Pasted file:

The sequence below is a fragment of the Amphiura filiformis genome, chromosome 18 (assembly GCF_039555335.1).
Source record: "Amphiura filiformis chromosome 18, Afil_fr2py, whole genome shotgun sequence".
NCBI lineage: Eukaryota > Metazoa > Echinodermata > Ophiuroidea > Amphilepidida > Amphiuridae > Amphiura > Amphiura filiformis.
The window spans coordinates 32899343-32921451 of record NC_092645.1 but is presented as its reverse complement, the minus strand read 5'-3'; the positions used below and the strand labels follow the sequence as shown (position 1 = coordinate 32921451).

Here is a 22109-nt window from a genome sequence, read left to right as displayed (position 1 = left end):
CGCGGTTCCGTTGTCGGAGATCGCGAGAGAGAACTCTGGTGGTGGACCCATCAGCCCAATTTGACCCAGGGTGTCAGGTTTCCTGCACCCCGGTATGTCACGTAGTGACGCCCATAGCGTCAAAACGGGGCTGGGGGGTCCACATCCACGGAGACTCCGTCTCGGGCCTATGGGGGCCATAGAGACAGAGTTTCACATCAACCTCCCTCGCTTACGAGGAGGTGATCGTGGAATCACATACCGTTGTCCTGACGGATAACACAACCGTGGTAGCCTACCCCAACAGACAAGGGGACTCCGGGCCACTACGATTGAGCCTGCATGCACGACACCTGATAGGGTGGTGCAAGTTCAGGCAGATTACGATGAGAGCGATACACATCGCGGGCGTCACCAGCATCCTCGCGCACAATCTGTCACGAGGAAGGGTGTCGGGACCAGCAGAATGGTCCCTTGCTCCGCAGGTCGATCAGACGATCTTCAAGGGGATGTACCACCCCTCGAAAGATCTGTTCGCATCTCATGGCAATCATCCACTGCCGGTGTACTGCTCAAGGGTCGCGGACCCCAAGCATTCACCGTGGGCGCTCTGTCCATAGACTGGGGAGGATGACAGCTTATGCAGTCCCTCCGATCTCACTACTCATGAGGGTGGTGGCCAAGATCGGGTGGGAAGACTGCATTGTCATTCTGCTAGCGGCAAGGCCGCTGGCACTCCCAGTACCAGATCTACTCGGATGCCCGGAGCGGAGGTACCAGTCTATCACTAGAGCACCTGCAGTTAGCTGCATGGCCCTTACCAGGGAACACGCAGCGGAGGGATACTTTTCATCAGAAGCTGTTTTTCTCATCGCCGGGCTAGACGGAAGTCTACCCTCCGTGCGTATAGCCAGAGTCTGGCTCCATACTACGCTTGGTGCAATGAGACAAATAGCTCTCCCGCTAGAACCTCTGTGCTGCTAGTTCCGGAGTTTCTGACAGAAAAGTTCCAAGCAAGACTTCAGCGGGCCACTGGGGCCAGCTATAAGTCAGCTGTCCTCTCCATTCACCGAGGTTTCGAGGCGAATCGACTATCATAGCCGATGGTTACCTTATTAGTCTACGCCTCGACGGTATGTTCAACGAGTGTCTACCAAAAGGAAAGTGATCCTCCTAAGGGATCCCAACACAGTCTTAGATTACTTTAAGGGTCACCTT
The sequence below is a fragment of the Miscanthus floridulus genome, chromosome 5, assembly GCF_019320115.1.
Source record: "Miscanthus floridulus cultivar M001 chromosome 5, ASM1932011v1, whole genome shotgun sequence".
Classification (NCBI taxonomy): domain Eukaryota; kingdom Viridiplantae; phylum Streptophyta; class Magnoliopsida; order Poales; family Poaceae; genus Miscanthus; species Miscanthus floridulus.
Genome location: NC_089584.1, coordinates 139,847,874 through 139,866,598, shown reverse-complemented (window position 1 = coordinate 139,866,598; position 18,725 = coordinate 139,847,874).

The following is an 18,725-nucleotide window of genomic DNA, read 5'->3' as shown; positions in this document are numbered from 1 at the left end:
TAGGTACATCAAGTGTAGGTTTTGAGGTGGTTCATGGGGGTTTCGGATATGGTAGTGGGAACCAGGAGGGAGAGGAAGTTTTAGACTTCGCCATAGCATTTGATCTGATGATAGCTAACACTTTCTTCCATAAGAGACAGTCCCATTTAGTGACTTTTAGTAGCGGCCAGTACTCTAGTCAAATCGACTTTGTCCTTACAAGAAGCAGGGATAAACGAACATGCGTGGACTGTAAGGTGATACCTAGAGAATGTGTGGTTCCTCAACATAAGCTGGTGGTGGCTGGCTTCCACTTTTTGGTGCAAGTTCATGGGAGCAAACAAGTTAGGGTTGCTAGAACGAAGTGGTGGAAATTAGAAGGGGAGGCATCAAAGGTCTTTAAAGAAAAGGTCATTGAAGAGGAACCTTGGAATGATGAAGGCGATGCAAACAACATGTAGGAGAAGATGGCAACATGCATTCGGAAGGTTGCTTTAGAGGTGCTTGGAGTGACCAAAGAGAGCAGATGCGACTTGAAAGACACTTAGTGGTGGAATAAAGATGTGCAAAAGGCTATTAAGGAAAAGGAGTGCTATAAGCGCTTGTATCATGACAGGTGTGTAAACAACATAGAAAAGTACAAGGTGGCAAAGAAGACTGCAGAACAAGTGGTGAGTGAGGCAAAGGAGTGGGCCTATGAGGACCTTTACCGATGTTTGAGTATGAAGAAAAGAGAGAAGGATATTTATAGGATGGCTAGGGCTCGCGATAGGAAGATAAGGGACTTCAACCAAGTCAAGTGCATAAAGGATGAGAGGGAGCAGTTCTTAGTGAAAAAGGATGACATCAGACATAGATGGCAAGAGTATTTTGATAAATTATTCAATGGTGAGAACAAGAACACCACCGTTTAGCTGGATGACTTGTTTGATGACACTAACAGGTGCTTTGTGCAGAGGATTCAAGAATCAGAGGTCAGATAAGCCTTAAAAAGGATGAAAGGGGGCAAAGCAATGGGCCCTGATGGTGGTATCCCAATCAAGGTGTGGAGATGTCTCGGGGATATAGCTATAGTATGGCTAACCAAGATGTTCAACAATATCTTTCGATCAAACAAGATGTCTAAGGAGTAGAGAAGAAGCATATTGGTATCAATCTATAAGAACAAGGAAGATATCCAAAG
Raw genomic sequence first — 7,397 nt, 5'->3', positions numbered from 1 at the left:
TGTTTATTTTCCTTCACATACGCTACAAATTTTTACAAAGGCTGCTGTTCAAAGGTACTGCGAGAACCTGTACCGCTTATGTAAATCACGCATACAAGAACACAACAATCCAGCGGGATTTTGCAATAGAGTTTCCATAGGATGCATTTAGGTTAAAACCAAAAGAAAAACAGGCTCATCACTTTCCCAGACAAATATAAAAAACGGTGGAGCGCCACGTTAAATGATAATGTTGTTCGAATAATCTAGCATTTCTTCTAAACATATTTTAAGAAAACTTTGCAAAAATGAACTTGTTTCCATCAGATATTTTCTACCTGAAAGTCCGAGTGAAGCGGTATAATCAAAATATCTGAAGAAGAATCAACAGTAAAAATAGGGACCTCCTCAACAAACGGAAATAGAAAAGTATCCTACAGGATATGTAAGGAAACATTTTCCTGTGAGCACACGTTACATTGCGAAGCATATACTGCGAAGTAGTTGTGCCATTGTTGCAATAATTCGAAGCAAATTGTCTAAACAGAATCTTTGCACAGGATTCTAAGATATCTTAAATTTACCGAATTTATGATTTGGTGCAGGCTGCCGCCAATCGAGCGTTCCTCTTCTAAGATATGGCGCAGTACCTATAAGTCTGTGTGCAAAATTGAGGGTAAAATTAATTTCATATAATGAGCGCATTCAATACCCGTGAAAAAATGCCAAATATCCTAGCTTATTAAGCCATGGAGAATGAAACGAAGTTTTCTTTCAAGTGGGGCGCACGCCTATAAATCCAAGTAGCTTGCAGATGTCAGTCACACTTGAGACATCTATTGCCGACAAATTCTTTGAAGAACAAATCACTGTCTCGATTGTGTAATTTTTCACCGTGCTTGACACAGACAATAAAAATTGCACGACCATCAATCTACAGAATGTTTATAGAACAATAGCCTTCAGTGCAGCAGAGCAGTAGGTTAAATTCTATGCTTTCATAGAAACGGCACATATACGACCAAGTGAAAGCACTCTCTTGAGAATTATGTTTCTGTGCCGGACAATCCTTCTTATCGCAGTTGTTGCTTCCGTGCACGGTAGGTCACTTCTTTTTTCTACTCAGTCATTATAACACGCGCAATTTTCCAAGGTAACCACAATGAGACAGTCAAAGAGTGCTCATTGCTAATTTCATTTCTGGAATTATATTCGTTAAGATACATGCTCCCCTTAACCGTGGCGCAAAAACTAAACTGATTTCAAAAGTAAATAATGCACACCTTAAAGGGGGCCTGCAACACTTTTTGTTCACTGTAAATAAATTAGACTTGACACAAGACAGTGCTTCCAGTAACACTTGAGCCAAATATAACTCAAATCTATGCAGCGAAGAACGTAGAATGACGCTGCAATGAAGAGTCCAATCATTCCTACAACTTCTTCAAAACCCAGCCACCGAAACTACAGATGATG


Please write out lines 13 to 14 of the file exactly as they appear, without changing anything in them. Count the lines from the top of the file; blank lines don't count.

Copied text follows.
Raw genomic sequence first — 7,397 nt, 5'->3', positions numbered from 1 at the left:
TGTTTATTTTCCTTCACATACGCTACAAATTTTTACAAAGGCTGCTGTTCAAAGGTACTGCGAGAACCTGTACCGCTTATGTAAATCACGCATACAAGAACACAACAATCCAGCGGGATTTTGCAATAGAGTTTCCATAGGATGCATTTAGGTTAAAACCAAAAGAAAAACAGGCTCATCACTTTCCCAGACAAATATAAAAAACGGTGGAGCGCCACGTTAAATGATAATGTTGTTCGAATAATCTAGCATTTCTTCTAAACATATTTTAAGAAAACTTTGCAAAAATGAACTTGTTTCCATCAGATATTTTCTACCTGAAAGTCCGAGTGAAGCGGTATAATCAAAATATCTGAAGAAGAATCAACAGTAAAAATAGGGACCTCCTCAACAAACGGAAATAGAAAAGTATCCTACAGGATATGTAAGGAAACATTTTCCTGTGAGCACACGTTACATTGCGAAGCATATACTGCGAAGTAGTTGTGCCATTGTTGCAATAATTCGAAGCAAATTGTCTAAACAGAATCTTTGCACAGGATTCTAAGATATCTTAAATTTACCGAATTTATGATTTGGTGCAGGCTGCCGCCAATCGAGCGTTCCTCTTCTAAGATATGGCGCAGTACCTATAAGTCTGTGTGCAAAATTGAGGGTAAAATTAATTTCATATAATGAGCGCATTCAATACCCGTGAAAAAATGCCAAATATCCTAGCTTATTAAGCCATGGAGAATGAAACGAAGTTTTCTTTCAAGTGGGGCGCACGCCTATAAATCCAAGTAGCTTGCAGATGTCAGTCACACTTGAGACATCTATTGCCGACAAATTCTTTGAAGAACAAATCACTGTCTCGATTGTGTAATTTTTCACCGTGCTTGACACAGACAATAAAAATTGCACGACCATCAATCTACAGAATGTTTATAGAACAATAGCCTTCAGTGCAGCAGAGCAGTAGGTTAAATTCTATGCTTTCATAGAAACGGCACATATACGACCAAGTGAAAGCACTCTCTTGAGAATTATGTTTCTGTGCCGGACAATCCTTCTTATCGCAGTTGTTGCTTCCGTGCACGGTAGGTCACTTCTTTTTTCTACTCAGTCATTATAACACGCGCAATTTTCCAAGGTAACCACAATGAGACAGTCAAAGAGTGCTCATTGCTAATTTCATTTCTGGAATTATATTCGTTAAGATACATGCTCCCCTTAACCGTGGCGCAAAAACTAAACTGATTTCAAAAGTAAATAATGCACACCTTAAAGGGGGCCTGCAACACTTTTTGTTCACTGTAAATAAATTAGACTTGACACAAGACAGTGCTTCCAGTAACACTTGAGCCAAATATAACTCAAATCTATGCAGCGAAGAACGTAGAATGACGCTGCAATGAAGAGTCCAATCATTCCTACAACTTCTTCAAAACCCAGCCACCGAAACTACAGATGATG